Dockyard Firefighter Tyler Dyke: From Life-altering Diagnosis to Dream Job
By Sydney MacLeod,
CFB Halifax Public Affairs Intern
The daily routines of our Department of National Defence (DND) firefighters at Canadian Forces Base (CFB) Halifax looked very different eight weeks ago. In response to the COVID-19 pandemic, special kits consisting of masks, gloves, gowns, face shields and sanitizer are now stored in the trucks at HMC Dockyard fire department, ready for quick access in any emergency situation. There have also been quite a few adjustments to firefighters’ practices on the job, from the installation of a hand washing station at the entrance of the Dockyard fire hall to the restriction of personnel movements except when responding to emergencies. It’s undeniable that COVID-19 has changed how our firefighters must act and respond to safely and effectively do their jobs.
But while the pandemic has presented unique mental and physical challenges within the emergency/first responder community, Dockyard firefighter Tyler Dyke is taking it in stride. One reason for this relatively smooth adjustment to a new routine is due to the dynamic nature of the job, of course, as each call to which Tyler responds is different; he has to be flexible. Beyond that, however, he’s also no stranger to overcoming immense obstacles in his personal life.
Tyler was diagnosed with epilepsy when he was just three years old. Epilepsy, the fourth most common neurological disorder, is characterized by unpredictable seizures and can cause other health problems. A seizure is a sudden, uncontrolled electrical disturbance in the brain that can cause changes in your behaviour, movements or feelings.
Despite being a very capable child, Tyler was faced with some difficult realities very early on due to this diagnosis. “From a young age, having to deal with seizures and taking medication, I knew that I was different from all my friends,” he explains. “I was told there would be challenges and I would not be able to do everything that everyone else was able to do.”
After undergoing multiple EEG’s, CAT scans and other testing that included cranial surgery, the location of the problem was identified. This meant Tyler was considered a candidate to have the affected area removed through risky brain surgery. He jumped at the opportunity.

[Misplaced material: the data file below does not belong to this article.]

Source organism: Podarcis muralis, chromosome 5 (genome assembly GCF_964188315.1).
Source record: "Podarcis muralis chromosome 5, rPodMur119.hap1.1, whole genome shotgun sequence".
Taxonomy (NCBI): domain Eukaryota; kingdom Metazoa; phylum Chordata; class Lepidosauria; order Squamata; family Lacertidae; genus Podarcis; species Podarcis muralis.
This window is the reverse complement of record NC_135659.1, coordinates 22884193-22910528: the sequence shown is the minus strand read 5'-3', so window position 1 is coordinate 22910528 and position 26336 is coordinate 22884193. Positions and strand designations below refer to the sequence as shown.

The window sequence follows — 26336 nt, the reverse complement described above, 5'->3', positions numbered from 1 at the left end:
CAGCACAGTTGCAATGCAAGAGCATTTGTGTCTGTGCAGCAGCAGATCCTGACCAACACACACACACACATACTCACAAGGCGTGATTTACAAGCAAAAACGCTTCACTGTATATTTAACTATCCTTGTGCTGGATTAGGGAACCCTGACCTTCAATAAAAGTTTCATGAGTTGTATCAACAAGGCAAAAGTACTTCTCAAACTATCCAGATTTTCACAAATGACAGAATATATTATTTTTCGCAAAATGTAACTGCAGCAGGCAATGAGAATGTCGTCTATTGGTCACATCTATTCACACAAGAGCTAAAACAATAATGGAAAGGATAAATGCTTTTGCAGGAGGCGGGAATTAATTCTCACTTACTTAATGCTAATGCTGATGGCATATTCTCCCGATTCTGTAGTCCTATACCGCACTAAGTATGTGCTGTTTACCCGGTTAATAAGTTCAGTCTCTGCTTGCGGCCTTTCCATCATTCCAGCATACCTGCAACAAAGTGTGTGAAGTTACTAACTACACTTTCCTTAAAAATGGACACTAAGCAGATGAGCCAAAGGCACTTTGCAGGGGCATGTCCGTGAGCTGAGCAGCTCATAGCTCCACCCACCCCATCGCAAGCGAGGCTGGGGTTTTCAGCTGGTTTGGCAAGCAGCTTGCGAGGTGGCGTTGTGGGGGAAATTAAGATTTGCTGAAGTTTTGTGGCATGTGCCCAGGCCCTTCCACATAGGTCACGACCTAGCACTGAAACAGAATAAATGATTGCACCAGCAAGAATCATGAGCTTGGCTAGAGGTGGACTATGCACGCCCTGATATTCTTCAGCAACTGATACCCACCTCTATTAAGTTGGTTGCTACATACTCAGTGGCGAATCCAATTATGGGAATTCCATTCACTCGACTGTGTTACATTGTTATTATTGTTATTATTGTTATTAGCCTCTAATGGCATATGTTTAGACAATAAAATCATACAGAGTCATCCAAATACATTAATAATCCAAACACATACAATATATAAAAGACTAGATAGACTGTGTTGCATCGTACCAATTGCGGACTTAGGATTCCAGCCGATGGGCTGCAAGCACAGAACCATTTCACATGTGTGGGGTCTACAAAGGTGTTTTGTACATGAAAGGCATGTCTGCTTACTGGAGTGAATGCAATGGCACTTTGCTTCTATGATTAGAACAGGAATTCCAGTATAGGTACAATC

On June 16, 2006, when Tyler was 19 years old, his neurosurgeon, Dr. Robert Brownstone, successfully removed the piece of Tyler’s brain that was causing his seizures. The outcome of the surgery was promising, as Tyler stopped having seizures. He now had a chance to lead a ‘normal’ life.
Tyler took full advantage of this new, seizure-free reality, following his passion and becoming a volunteer firefighter in 2010. Eight years later, on November 27, 2018, he landed his dream job as a DND firefighter at CFB Halifax.
“Growing up I always wanted to help people, and working at the Dockyard fire hall has given me the perfect opportunity to do what I love and serve the community,” Tyler explains. Beyond the rewarding work, he also feels right at home working with the women and men on his team. “It’s really like gaining a new family. Everyone looks out for each other through the good times and the bad while on shift and outside the workplace.”
The Base Fire Chief, Brian MacDonald, has been grateful for the addition of Tyler to his team. “In the limited time Tyler has been employed with the CFB Halifax Fire Department, he has contributed well to the team,” he explains. “He has added a diversity of perspective and a sense of compassion that will serve both Tyler and the department well for years to come.”
Tyler’s sense of compassion is regularly on display at work, but is also evident in his everyday life, as he is passionate about helping others whenever (and however) he can. While attending the Nova Scotia Community College for pipe trades back in 2008, the Epilepsy Association of the Maritimes (then the Epilepsy Association of Nova Scotia) awarded Tyler a scholarship. Beyond grateful for this opportunity and all the support shown to him by family and friends throughout the years, firefighter Tyler has been looking for a way to give back.
To help others dealing with epilepsy, Tyler plans to organize a fundraiser next year in honour of Purple Day, March 26, 2021 to raise awareness around epilepsy and to help those individuals and families who are experiencing challenges due to an epilepsy diagnosis.
People like Tyler make a big difference in trying times such as these. The fact is, we can’t face it alone. We must stick together and stay connected (at a physically acceptable distance, of course).
After overcoming past challenges and currently working in the midst of another, Tyler looks forward to continuing to help others in the future in whatever way he can.
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